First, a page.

Someday someone will write a book on the history of food coloring litigation. Well, no, I guess they won’t…but a very, very interesting read it might have been. For the battle over food coloring is a microcosm of a much broader fight that’s still going on: between small local food producers and big food manufacturers. Today we witness it in the form of “natural and organic” vs. “packaged foods”, but these are merely new names for old combatants in a conflict that’s at least 150 years old.
Ever since large industrial food makers have had the capability of coloring food, their competitors (almost uniformly small food producers) have fought them over it. In the 1800’s most of these battles were waged outside the courts, for back then there was no regulation. The central issue: safety. And for very good reason (see the below post The Dark Days of Color). However once government started taking an interest in food safety, the critical health issues around food colors were quickly resolved. Formulas changed, but the colors didn’t go away. So the battle moved to new ground: quality.
Any time a food maker puts an artificial color into a food, there’s the natural question: why? Isn’t it fresh? Is it badly prepared? Is it something other than what you’re telling me it is? In other words, it’s reasonable to wonder if it’s some sort of trick. Nowadays we tend not to wonder that, since we’re so accustomed to colorings in the foods we buy (we even use them at home). Yet once upon a time people did look askance at food coloring, a sentiment that many a small food maker capitalized on to hobble his bigger, more powerful competitor.
For small foods makers rightly saw that industrial food producers were vulnerable on the freshness issue. To make their mass-produced products competitive with local (or home made) foods, big manufacturers had to doctor them with additives like colors. Take away those colors, so the thinking went, and those products would be revealed for what they were: old, industrially made, artificially preserved…fundamentally inferior to the real thing.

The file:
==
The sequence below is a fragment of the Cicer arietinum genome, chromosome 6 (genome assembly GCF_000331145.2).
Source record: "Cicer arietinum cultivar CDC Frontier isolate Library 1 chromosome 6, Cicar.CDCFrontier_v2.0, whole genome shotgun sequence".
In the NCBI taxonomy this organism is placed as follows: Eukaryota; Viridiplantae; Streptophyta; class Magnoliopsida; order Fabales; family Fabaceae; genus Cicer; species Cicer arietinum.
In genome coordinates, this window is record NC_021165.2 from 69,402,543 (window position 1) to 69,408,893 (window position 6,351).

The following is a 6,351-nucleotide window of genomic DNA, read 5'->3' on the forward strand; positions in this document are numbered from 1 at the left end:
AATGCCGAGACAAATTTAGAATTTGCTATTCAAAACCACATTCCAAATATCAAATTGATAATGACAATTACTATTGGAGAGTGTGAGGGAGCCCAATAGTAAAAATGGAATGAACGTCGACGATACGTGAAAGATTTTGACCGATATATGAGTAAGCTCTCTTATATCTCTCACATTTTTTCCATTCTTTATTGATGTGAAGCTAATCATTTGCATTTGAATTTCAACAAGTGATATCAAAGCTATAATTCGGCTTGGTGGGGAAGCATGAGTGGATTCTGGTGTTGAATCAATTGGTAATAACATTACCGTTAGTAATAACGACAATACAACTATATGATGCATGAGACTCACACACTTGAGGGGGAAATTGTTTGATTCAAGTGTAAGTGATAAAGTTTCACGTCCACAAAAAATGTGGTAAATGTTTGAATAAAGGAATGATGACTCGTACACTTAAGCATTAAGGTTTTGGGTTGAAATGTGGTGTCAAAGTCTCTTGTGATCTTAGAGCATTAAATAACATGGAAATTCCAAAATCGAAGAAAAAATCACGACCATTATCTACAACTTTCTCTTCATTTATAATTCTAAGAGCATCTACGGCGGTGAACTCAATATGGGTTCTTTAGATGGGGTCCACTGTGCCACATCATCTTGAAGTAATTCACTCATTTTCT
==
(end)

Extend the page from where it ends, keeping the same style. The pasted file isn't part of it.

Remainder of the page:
One of the most famous of these early contests pitted dairymen (which is to say, a national consortium of small, local producers) against the margarine industry. Margarine, as you probably know, is composed of animal fat. When it was first introduced to the market in the 1880’s it was white, which is its natural color. The trouble was, people weren’t attracted to it as a spread, at least compared to butter. To compensate for this, big margarine manufacturers colored their product yellow to make it look more like butter. The dairymen cried foul, claiming that big meat processing concerns were trying to dupe the public (those same local dairying concerns had been adding yellow color to their own fresh butter for years to make it look more appetizing, but why cloud the issue?).
This was just one of hundreds of legal contests that pitted small businessmen against big manufacturers of everything from vegetables to beef stew to packaged pies. In time legal precedents, in combination with FDA rulings that classified most food colorings as fair “additives” put the hammer down on most of this kind of litigation (though the margarine-butter battle still rages today in Canada). Which is why the modern debate has switched back to the issue of health. True, no one is being killed or hospitalized as a result of toxic colorings anymore, but a lot can be chalked up to food color “sensitivity”, from hyperactivity to sleeplessness to hives to irritable bowel. In other words, there’s still a lot of battle ground left. New studies can always be commissioned, new courtrooms always found.
Then again, perhaps not. For while even five years ago depriving big food makers of their precious colorings would have dealt them a crippling blow, nowadays it would simply constitute an inconvenience. New advances in organic technology (if those two words can rightly be used together) have given birth to a palette of plant-derived, 100% organic colors to rival any paint store.
But then to be honest, colorings are really obsolete weaponry in the realm of contemporary food fights. Today small food concerns have all sorts of new stuff in their arsenal: trans fats, HCFS, BPA, you name it. Heck, Michael Pollan is trying to make corn itself the Scheele’s green of the new millennium (talk about trying to kick a leg out of the food-industrial stool!). And so the battle goes on…